SVG stands for Scalable Vector Graphics. It is a unique type of image format for vector-based graphics written in Extensible Markup Language (XML).

In this tutorial, I will explain why you'd want to use SVG images and how you can use them in CSS and HTML.

Why should you use SVG images?

There are a number of reasons to use SVG images, some of which are:

  • SVG images do not lose their quality when zoomed or resized.
  • They can be created and edited with an IDE or text editor.
  • They are accessible and animatable.
  • They have a small file size and are highly scalable.
  • And they can be searched, indexed, scripted, and compressed.

Now let's see how you can actually work with SVG images.

How to download the SVG image used in this tutorial

If you want to work with the SVG image I've used in this tutorial, follow the steps (and diagram) below to download it.

  • Go to unDraw.
  • Change the background color to yellow.
  • In the search box, search for the word happy.
unDraw's Homepage
  • Click on the image named Happy news.
  • On the pop-up window, click on the Download SVG to your projects button.
Download the SVG file

If you followed the steps above correctly, the SVG image should be on your computer now.

Now, open the SVG image in your favorite IDE or text editor. Rename it to happy.svg or whatever name you prefer.

How to use SVG images in CSS and HTML

There are several different ways to use SVG images in CSS and HTML. We will explore six different methods in this tutorial.

1. How to use an SVG as an <img>

This method is the simplest way to add SVG images to a webpage. To use this method, add the <img> element to your HTML document and reference it in the src attribute, like this:

<img src = "happy.svg" alt="My Happy SVG"/>

Assuming you downloaded the SVG image from unDraw and renamed it to happy.svg, you can go ahead and add the code snippet above into your HTML document.

If you did everything correctly, your webpage should look exactly like the demo below. 👀

When you add an SVG image using the <img> tag without specifying the size, it assumes the size of the original SVG file.

For instance, in the demo above, I didn't modify the size of the SVG image, so it assumed its original size (which was a width of  600.53015px and a height of 915.11162px).

Note: to change the original size, you have to specify the width and height with CSS as you can see in the demo below. You can also update the original width and height directly.

Even though we can change the size of SVG images added via the <img> tag, there are still some restrictions if you want to make major style changes to the SVG image.

2. How to use SVG as a CSS background-image

This is similar to adding SVG to an HTML document using the <img>  tag. But this time we do it with CSS instead of HTML as you can see in the code snippet below.

body {
  background-image: url(happy.svg);
}

When you use an SVG as a CSS background image, it has similar limitations to using <img>. Still, it allows a bit more customization.

Check out the demo below and feel free to make modifications to it using CSS.

3. How to use inline SVG images

SVG images can be written directly into the HTML document using the<svg> </svg> tag.

To do this, open the SVG image in VS code or your preferred IDE, copy the code, and paste it inside the <body> element in your HTML document.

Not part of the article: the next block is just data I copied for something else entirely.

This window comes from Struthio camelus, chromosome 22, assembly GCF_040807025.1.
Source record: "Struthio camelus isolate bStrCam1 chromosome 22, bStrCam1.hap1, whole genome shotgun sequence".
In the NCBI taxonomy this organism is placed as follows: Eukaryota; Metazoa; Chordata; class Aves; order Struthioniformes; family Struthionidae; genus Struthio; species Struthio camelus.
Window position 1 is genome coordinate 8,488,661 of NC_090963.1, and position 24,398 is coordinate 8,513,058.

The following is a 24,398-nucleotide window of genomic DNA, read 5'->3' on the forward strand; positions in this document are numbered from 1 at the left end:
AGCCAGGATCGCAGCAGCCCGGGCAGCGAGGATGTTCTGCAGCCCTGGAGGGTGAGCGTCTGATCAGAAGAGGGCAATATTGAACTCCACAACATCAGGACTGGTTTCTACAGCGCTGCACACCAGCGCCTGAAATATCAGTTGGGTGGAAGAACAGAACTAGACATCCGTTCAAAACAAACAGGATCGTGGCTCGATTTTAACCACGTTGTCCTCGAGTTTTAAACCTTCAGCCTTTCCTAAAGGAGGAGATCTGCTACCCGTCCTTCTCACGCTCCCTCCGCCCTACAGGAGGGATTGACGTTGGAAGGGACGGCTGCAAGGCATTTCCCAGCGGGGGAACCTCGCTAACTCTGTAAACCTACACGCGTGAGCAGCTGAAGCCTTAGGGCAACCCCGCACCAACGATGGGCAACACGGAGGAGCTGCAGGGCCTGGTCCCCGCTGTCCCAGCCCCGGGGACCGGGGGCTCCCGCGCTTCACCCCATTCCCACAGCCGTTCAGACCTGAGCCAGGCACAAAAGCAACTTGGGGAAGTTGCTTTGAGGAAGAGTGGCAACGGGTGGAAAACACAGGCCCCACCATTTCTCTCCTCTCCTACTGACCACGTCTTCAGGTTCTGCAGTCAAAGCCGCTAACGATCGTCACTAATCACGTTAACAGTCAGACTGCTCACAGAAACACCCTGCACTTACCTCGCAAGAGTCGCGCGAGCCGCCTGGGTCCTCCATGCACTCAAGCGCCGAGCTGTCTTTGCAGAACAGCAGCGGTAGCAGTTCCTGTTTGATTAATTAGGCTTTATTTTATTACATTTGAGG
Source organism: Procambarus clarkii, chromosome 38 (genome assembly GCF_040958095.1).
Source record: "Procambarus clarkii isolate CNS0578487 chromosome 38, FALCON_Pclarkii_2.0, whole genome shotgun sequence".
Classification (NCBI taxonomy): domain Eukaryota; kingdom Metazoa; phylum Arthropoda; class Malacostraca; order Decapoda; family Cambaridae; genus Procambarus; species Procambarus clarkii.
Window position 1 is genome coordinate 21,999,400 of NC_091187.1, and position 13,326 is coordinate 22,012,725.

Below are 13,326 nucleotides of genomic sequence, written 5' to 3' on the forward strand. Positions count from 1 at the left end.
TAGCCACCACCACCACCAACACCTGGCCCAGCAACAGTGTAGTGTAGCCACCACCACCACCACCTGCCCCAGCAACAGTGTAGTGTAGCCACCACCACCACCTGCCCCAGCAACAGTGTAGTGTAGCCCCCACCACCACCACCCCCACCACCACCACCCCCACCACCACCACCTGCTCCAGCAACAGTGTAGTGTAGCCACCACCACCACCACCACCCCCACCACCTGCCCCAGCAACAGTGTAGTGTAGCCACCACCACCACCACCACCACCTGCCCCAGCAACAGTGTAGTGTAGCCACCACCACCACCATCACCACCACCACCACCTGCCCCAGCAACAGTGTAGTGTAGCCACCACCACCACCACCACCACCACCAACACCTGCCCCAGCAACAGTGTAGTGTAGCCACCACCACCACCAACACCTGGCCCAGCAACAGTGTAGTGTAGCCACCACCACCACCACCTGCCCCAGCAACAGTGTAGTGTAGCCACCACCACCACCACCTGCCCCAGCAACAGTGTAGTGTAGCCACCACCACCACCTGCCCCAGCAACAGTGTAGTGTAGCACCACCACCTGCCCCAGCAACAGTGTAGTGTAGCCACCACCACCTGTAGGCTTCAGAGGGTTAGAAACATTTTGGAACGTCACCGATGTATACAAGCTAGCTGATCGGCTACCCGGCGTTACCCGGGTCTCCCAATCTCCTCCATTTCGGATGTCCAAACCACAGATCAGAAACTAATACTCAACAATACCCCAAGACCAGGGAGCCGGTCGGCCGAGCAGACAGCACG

<body>
 // Paste the SVG code here.
</body>

If you did everything correctly, your webpage should look exactly like the demo below.

When you use SVG inline in the HTML document, it reduces load time because it serves as an HTTP request.

Using this method lets you perform more customization as opposed to using either the <img> or background-image methods.

4. How to use an SVG as an <object>

You can also use an HTML <object> element to add SVG images to a webpage using the code syntax below:

<object data="happy.svg" width="300" height="300"> </object>

You use the data attribute to specify the URL of the resource that you'll use by the object, which is the SVG image in our case.

You use the width and height to specify the size of the SVG image.

Again, below is a demo for you to explore. 😃

Using the <object> is supported across all browsers that support SVG.

5. How to use SVG as an <iframe>

Even though this isn't advisable, you can also add an SVG image using an <iframe>  as seen in the demo below.

Just keep in mind, though, that <iframe>s can be difficult to maintain and will be bad for your site's Search Engine Optimization (SEO).

Using <iframe> also defeats the purpose of the Scalable in the name Scalable Vector Graphics because SVG images added with this format are not scalable.

6. How to use SVG as an <embed>

The HTML <embed> element is another way to use an SVG image in HTML and CSS using this syntax: <embed src="happy.svg" />.

Keep in mind, however, that this method has limitations, too. According to MDN, most modern browsers have deprecated and removed support for browser plug-ins. This means that relying upon <embed> is generally not wise if you want your site to be operable on the average user's browser.

Below is a demo of using the HTML <embed> element to add an SVG image.

Conclusion

I hope you were able to learn about the different ways of using SVG images in CSS and HTML. This will hopefully guide you towards choosing the right method when adding SVG images to a website.

If you have any questions, you can send me a message on Twitter, and I'll be happy to answer every single one.